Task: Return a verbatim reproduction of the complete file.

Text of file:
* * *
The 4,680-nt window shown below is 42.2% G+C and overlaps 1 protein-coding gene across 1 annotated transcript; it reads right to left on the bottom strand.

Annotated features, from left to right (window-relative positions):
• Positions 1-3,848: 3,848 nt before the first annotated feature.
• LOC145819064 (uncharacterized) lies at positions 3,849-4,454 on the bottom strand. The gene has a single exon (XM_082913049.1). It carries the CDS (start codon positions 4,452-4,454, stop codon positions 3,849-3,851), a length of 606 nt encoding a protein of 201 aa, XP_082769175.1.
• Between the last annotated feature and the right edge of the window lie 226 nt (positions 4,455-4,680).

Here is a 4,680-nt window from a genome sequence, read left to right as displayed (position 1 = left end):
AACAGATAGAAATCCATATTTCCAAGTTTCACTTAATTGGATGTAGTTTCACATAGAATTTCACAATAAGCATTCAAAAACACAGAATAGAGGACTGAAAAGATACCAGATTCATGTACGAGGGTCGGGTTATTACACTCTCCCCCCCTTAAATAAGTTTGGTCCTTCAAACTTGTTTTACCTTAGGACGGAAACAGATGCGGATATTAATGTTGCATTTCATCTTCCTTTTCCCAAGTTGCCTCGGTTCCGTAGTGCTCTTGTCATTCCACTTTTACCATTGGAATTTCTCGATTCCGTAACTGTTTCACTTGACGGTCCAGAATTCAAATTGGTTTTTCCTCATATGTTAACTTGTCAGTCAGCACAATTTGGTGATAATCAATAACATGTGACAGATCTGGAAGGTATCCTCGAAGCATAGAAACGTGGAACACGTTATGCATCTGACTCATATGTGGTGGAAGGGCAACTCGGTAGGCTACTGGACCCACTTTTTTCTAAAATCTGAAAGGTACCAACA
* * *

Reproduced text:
The 4,680-nt window shown below is 42.2% G+C and overlaps 1 protein-coding gene across 1 annotated transcript; it reads right to left on the bottom strand.

Annotated features, from left to right (window-relative positions):
• Positions 1-3,848: 3,848 nt before the first annotated feature.
• LOC145819064 (uncharacterized) lies at positions 3,849-4,454 on the bottom strand. The gene has a single exon (XM_082913049.1). It carries the CDS (start codon positions 4,452-4,454, stop codon positions 3,849-3,851), a length of 606 nt encoding a protein of 201 aa, XP_082769175.1.
• Between the last annotated feature and the right edge of the window lie 226 nt (positions 4,455-4,680).

Here is a 4,680-nt window from a genome sequence, read left to right as displayed (position 1 = left end):
AACAGATAGAAATCCATATTTCCAAGTTTCACTTAATTGGATGTAGTTTCACATAGAATTTCACAATAAGCATTCAAAAACACAGAATAGAGGACTGAAAAGATACCAGATTCATGTACGAGGGTCGGGTTATTACACTCTCCCCCCCTTAAATAAGTTTGGTCCTTCAAACTTGTTTTACCTTAGGACGGAAACAGATGCGGATATTAATGTTGCATTTCATCTTCCTTTTCCCAAGTTGCCTCGGTTCCGTAGTGCTCTTGTCATTCCACTTTTACCATTGGAATTTCTCGATTCCGTAACTGTTTCACTTGACGGTCCAGAATTCAAATTGGTTTTTCCTCATATGTTAACTTGTCAGTCAGCACAATTTGGTGATAATCAATAACATGTGACAGATCTGGAAGGTATCCTCGAAGCATAGAAACGTGGAACACGTTATGCATCTGACTCATATGTGGTGGAAGGGCAACTCGGTAGGCTACTGGACCCACTTTTTTCTAAAATCTGAAAGGTACCAACA